The Financial Times reported yesterday that the New York Fed is investigating a whistleblower letter from Goldman Sachs’ servicing unit, Litton Loan. The charge? Litton failed to review borrowers’ HAMP modifications in a “denial sweep” strategy meant to quickly work through a backlog of applications. FT reports:
The person familiar with Litton said he had examined loans that met the criteria for a government modification, but were denied it, sometimes because Litton employees made mistakes in how they calculated the borrower’s income. Other loans were denied the modification on the grounds that documents were missing, even though Litton’s computer system reflected receipt of the necessary paperwork, the person added.
While servicers are being investigated by state Attorneys General and federal regulators for their foreclosure practices, this is one of the first inquiries specifically into HAMP. It will be interesting to see how the investigation unfolds, given that HAMP is a voluntary program and the government has limited means of enforcing compliance—few, if any, of which they’ve tried to employ thus far. Yves Smith at Naked Capitalism hypothesizes that investigators will take a broader consumer protection approach: “For instance, when the banks provided statements to consumers about how HAMP worked and then failed to adhere to them, that can probably be characterized as a consumer fraud.”
While the investigation is a positive surprise, the allegations underlying them are not. We’ve been hearing countless tales from frustrated housing counselors of homeowners sending in HAMP packets for the seventh or eighth time, only to be denied for “missing documents.” While servicers chalk those experiences up to employee error and overwhelming demand, these allegations raise suspicions that at least one servicer purposely used obfuscation as a strategy to lighten their workload.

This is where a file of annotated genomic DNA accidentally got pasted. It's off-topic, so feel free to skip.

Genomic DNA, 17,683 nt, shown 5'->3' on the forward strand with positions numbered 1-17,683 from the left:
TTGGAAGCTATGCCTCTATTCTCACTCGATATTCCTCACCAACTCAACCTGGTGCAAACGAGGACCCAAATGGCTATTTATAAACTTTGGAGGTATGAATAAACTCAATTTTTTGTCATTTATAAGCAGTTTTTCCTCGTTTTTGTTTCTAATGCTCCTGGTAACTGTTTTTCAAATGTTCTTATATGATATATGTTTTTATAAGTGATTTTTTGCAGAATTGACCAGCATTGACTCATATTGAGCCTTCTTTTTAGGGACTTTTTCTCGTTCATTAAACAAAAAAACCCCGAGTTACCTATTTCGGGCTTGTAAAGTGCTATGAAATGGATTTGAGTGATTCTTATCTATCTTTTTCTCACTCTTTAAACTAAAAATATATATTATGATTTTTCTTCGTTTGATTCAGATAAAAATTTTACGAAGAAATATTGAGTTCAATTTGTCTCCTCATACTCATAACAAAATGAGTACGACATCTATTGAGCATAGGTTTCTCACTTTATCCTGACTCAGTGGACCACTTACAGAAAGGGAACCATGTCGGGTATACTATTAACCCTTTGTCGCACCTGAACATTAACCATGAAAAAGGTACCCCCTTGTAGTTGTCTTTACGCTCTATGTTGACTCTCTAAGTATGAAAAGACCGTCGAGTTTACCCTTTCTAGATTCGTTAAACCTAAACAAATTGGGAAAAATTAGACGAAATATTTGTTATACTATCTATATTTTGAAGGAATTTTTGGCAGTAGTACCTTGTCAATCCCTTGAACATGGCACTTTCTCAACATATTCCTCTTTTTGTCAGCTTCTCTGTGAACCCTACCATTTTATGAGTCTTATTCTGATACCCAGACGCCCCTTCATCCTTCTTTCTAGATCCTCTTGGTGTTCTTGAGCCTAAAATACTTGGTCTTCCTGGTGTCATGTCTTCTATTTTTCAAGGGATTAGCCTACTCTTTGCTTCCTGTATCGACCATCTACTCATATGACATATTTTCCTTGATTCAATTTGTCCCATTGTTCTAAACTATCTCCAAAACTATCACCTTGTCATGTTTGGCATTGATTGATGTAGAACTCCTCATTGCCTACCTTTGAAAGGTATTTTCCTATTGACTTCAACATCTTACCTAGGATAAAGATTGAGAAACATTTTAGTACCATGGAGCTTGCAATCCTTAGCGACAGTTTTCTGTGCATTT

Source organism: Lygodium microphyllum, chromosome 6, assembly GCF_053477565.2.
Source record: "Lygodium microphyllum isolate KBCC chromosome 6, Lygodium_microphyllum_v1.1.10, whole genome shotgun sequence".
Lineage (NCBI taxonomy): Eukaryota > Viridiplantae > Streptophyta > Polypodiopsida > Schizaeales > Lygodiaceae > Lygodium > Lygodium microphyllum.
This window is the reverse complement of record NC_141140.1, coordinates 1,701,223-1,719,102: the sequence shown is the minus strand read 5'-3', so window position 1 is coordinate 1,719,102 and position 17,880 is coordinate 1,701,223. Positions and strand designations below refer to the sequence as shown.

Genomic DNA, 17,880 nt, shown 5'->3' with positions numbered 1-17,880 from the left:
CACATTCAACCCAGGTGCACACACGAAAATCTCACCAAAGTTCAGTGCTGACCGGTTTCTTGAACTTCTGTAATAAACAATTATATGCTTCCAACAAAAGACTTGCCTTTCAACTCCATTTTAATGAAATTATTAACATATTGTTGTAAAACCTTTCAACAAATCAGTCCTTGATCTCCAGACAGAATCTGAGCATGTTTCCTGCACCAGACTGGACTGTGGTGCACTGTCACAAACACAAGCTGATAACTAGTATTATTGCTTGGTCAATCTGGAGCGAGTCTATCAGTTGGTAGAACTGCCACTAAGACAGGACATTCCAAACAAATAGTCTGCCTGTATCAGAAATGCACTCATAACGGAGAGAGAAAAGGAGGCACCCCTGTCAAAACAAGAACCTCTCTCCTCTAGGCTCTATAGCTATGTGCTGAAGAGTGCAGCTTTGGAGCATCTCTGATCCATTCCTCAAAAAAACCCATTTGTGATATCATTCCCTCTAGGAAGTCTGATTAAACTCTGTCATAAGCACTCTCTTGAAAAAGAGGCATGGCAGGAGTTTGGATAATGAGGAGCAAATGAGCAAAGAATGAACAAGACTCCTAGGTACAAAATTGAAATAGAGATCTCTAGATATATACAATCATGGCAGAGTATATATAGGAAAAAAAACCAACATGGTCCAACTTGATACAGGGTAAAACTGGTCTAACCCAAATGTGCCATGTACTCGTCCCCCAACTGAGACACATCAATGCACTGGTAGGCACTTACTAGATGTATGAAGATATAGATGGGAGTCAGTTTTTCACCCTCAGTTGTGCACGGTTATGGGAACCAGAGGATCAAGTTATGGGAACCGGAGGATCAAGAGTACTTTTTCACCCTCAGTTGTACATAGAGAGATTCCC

A GAO survey of counselors released today reinforces that point:
Roughly 76 percent of the 394 counselors characterized borrowers' overall experiences with HAMP--from the time they first inquired to the point at which they received a decision--as "negative" or "very negative." In contrast, less than 9 percent of counselors described borrowers' overall experience with HAMP as "positive" or "very positive." Roughly 40 percent of the 312 counselors that provided written comments on their experiences with HAMP said that they had experienced difficulties working with servicers. Roughly 39 percent said paperwork had been lost or needed to be resubmitted....
Roughly 60 percent of the counselors said the frequency for denial was "often" or "sometimes." Of these, over half of the counselors said that a substantial number of these denials were related to servicers' miscalculations of borrowers' gross monthly income.
Clearly, the problem is bigger than Litton, which has a reputation for being one of the better-run servicers. One investigation won’t be enough to make HAMP work. Depressingly, the GAO survey reports that Treasury still has not finalized a policy for penalizing noncompliance with HAMP, which they have been drafting since October 2009, and its absence was criticized by the GAO in July 2010. If we’re serious about combating foreclosures, at the very least we need a program that can effectively enforce compliance. Here’s to hoping that the NY Fed investigation will inspire Treasury to pay closer attention to holding servicers accountable.